Magnificent Andy Murray puts on masterclass to claim second Wimbledon title
Andy blows away Canada's Raonic in straight sets
Victory for Andy Murray on the most famous stage in tennis was even sweeter second time around.
Three years ago Murray's overwhelming emotion after ending Britain's 77-year wait for a men's singles champion at Wimbledon was one of relief, but after winning the All England Club title for a second time here the Scot said that he was determined to enjoy the moment.
"I feel happier this time, more content," Murray said after beating Canada's Milos Raonic 6-4, 7-6, 7-6 with a performance that was even more dominant than the scoreline might suggest. "Last time it was just pure relief, and I didn't really enjoy the moment as much, whereas I'm going to make sure I enjoy this one more."
He added: "The last time it was such a big thing for a British man to win Wimbledon. It had been so long, I was so relieved that I'd done that. It was a question I'd been asked so many times over the course of my career. It's something you start to think about and put more and more pressure on yourself to do it.
"I want to spend this time with my family, my closest friends and the people that I work with. That's who I want to be around right now. I'll make sure I spend a lot of time with them over the next couple of days."
From the moment Murray won his first match here for the loss of only nine games the world No 2 has looked like a man on a mission. He has played some of the best tennis of his life in the last fortnight and his professionalism and focus have been unwavering.
This was his 12th successive victory, preserving his unbeaten sequence since Ivan Lendl returned to coach him for a second time last month, but in truth has been on a roll for more than two months now. In his last five tournaments he has won the Rome Masters, Aegon Championships and Wimbledon and finished runner-up at the Madrid Masters and French Open.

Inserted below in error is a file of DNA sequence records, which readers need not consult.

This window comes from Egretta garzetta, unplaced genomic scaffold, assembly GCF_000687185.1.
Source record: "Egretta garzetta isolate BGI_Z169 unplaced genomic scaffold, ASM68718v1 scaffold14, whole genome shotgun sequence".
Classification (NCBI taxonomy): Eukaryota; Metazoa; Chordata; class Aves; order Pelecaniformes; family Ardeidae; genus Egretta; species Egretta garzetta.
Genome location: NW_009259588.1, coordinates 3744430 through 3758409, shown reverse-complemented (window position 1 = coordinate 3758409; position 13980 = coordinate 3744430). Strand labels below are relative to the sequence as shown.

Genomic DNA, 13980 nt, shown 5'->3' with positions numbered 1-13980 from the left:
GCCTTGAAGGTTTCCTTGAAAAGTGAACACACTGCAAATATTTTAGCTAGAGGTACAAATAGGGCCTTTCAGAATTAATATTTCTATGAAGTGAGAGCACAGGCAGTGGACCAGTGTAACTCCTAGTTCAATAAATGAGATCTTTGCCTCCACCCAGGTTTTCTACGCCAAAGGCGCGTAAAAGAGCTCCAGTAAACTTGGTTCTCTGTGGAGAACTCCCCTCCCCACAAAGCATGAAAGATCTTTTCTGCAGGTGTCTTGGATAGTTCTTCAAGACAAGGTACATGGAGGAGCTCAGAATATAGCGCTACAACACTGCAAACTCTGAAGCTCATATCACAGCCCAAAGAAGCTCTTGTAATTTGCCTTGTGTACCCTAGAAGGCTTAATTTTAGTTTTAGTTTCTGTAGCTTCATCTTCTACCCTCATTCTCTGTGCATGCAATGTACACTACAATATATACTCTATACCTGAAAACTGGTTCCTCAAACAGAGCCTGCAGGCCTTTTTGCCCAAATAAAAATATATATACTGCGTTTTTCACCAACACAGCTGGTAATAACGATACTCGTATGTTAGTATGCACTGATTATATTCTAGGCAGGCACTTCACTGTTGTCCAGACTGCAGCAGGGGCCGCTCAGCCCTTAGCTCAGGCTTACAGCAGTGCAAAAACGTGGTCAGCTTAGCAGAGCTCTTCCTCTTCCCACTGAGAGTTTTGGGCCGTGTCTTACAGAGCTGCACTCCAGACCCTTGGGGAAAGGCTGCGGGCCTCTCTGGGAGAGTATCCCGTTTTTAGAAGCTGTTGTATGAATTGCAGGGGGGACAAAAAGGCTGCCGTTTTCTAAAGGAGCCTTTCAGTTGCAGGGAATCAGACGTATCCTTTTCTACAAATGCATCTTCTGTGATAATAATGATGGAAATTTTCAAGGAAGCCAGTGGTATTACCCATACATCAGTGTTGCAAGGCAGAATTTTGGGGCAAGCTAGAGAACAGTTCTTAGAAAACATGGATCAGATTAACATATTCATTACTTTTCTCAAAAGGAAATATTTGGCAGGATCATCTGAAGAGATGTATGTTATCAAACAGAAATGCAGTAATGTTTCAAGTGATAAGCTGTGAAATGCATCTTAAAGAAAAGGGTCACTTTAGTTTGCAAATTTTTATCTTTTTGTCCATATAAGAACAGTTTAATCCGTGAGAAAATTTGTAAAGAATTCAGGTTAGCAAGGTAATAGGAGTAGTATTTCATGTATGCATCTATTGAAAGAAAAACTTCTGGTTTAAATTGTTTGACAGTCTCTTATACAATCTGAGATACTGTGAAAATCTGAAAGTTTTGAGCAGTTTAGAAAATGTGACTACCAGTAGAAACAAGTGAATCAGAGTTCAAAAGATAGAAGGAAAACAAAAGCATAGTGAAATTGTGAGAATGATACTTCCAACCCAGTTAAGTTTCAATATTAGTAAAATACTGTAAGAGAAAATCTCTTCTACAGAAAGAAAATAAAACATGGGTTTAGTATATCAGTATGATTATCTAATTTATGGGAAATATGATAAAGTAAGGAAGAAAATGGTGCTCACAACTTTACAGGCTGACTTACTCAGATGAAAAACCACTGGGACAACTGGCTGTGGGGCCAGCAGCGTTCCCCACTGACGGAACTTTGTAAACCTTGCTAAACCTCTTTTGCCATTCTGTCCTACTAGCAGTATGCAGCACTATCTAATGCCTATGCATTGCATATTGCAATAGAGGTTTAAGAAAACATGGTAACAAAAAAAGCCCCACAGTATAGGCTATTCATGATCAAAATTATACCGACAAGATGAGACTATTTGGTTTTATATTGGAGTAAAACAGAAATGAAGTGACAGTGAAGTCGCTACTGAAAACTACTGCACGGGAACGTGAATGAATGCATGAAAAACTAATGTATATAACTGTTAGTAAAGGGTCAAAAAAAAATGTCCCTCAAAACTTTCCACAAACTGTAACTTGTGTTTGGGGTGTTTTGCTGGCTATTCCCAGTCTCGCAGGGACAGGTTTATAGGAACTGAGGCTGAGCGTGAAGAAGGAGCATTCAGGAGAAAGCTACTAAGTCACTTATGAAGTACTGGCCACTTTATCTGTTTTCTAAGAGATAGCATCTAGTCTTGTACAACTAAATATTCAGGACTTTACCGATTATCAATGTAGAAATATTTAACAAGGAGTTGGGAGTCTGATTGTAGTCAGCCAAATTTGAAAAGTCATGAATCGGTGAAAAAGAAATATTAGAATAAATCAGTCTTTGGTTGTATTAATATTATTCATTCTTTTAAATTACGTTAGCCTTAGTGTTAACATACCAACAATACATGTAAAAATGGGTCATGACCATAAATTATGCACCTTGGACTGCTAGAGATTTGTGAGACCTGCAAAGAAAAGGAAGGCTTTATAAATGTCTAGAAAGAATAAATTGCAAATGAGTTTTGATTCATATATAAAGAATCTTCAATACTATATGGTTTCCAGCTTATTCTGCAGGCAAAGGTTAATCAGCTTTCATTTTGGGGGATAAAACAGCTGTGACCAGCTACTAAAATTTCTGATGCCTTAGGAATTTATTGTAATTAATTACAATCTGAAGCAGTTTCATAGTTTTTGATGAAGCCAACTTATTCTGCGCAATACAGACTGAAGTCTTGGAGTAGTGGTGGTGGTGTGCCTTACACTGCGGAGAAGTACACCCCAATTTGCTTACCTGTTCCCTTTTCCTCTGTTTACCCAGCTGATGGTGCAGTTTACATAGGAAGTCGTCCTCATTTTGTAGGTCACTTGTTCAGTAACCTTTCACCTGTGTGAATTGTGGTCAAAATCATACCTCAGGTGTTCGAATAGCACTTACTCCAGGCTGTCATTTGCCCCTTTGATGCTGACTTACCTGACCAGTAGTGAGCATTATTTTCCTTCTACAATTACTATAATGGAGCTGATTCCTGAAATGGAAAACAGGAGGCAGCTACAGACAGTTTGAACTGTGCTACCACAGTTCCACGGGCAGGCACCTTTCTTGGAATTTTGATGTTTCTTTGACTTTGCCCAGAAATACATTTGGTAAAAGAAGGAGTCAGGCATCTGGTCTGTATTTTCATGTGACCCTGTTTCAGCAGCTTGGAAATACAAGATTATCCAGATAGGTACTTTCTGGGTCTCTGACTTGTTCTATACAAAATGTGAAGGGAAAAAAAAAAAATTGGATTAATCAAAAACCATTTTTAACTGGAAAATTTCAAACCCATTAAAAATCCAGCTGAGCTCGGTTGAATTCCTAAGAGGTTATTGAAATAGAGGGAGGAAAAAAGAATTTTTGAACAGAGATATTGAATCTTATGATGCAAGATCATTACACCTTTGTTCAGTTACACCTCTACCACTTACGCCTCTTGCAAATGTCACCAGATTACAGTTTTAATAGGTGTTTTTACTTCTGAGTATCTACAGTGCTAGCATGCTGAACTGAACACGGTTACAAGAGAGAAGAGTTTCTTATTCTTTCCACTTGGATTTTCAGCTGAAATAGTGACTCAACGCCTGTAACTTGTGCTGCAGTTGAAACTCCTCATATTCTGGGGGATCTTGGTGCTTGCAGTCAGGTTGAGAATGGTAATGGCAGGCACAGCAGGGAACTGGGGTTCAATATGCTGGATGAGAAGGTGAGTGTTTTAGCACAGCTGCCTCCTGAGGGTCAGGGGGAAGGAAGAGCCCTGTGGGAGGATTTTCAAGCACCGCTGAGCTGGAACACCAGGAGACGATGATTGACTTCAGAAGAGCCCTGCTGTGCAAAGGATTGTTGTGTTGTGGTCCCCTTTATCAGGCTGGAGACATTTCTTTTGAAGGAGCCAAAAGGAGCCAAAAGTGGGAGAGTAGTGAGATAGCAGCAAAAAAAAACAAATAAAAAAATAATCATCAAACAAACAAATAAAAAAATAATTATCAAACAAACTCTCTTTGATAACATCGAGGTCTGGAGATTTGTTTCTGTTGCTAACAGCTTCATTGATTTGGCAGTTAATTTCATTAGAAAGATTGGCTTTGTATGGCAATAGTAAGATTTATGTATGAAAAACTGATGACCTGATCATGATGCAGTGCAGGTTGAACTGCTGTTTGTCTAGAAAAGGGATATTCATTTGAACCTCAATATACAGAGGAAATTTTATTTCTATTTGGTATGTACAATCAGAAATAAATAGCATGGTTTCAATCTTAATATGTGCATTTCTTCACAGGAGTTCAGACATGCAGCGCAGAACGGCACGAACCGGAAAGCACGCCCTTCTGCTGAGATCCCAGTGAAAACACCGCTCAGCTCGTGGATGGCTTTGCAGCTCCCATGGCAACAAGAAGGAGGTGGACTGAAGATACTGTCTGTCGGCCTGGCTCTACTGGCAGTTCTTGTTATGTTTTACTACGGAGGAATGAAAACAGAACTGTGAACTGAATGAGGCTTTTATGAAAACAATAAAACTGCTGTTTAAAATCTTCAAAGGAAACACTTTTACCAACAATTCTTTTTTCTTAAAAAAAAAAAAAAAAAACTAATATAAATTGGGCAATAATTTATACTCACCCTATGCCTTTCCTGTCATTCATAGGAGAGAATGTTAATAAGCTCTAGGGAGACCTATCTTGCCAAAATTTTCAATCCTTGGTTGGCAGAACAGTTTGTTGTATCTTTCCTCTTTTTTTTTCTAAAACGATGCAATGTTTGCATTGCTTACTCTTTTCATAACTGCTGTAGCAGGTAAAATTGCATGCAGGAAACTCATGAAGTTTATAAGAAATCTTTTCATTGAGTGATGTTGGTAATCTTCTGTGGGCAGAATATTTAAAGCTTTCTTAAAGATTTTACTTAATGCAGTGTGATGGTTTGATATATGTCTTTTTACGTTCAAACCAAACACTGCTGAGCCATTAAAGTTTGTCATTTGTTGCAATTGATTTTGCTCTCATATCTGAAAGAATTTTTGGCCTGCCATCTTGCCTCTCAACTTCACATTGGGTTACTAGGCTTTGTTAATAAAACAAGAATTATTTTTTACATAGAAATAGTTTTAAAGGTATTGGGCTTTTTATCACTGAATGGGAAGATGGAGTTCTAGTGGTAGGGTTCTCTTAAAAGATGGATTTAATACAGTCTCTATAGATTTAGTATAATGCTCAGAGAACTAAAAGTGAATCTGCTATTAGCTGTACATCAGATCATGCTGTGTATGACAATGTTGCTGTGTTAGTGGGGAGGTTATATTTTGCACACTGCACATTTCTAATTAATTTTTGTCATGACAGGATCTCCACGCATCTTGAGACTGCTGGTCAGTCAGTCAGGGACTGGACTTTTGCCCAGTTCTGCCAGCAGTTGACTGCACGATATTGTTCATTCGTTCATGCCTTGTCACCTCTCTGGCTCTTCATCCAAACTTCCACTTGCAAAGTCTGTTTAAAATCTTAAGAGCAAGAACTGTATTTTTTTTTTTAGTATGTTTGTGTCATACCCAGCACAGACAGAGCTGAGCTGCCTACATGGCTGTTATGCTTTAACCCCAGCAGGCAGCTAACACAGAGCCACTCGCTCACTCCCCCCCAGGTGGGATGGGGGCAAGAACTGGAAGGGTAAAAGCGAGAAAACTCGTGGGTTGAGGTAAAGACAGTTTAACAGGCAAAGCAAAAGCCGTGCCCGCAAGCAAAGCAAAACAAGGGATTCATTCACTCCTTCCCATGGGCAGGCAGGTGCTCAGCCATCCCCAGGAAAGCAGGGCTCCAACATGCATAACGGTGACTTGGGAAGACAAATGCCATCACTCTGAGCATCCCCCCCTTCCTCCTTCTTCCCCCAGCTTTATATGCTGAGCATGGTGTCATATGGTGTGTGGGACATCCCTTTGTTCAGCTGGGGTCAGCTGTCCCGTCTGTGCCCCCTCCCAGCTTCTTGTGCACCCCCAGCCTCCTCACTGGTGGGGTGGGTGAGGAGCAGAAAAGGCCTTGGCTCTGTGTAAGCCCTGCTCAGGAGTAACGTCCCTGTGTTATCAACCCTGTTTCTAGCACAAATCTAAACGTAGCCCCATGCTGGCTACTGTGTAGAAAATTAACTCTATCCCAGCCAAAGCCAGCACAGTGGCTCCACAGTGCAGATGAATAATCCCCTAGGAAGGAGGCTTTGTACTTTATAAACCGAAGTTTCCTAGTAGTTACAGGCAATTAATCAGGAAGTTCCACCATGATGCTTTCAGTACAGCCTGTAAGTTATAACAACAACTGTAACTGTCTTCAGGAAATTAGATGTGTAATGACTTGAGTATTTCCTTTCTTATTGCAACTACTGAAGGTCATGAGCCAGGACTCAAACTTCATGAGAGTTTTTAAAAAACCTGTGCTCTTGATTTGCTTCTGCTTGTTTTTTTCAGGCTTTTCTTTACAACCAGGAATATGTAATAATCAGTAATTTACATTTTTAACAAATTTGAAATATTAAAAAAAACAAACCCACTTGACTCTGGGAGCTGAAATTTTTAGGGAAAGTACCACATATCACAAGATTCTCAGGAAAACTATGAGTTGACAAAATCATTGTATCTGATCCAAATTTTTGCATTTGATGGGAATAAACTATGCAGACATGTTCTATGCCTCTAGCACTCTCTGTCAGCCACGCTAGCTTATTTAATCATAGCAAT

The final had been billed as a showdown between one of the game's greatest servers and one of its best returners, but in the end it was no contest. Raonic hit thunderbolt serves at speeds of up to 147mph but could manage only eight aces. He had averaged 25 per match in the previous six rounds.
Murray, who made only 12 unforced errors, returned superbly and forced seven break points in the match. Although he converted only one of them, he dominated both tie-breaks. Murray was admirably aggressive from the back of the court and sound at the net, though for the most part it was Raonic who got forward, in the knowledge that his opponent's athleticism would make him the favourite to win any prolonged rallies.
However, time and again Murray beat Raonic either with thumping passing shots or with delightful changes of pace. When he could, Raonic hit his forehands with great power, but Murray gets as many balls back as anyone. On two occasions he even won points by getting back Raonic's smashes. Murray also served beautifully. He conceded just two break points in the match, neither of which Raonic could take.
Before play started Murray seemed as relaxed as if he was about to play a gentle mixed doubles at his local club.
While Raonic, the first Canadian man to play in a Grand Slam singles final, bounced up and down at one end of the court anxiously waiting to start, Murray took his time rising from his chair before strolling back into position, stopping to tie his shoelaces along the way.